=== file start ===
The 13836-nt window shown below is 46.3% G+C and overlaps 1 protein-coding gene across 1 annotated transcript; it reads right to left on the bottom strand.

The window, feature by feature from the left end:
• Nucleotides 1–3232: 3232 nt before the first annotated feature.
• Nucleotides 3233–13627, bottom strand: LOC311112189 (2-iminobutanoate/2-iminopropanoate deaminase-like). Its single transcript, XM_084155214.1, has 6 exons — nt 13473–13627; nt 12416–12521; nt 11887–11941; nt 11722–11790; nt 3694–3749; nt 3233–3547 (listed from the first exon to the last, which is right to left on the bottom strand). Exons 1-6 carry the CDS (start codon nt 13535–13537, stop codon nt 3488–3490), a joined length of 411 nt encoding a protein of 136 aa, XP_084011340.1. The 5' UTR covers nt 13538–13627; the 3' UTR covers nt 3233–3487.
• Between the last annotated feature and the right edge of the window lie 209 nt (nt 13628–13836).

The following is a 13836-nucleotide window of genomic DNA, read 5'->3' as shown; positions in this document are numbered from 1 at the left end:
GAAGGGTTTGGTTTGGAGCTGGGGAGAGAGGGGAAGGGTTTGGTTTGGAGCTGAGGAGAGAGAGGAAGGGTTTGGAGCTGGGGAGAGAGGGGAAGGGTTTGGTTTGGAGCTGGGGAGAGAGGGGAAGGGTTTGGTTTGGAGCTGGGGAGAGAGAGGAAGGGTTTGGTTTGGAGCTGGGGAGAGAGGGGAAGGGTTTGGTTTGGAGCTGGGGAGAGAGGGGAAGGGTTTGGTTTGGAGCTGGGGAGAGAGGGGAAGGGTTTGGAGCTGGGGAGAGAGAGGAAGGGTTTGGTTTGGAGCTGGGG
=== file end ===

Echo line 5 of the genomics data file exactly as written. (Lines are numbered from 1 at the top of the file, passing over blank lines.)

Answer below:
• Between the last annotated feature and the right edge of the window lie 209 nt (nt 13628–13836).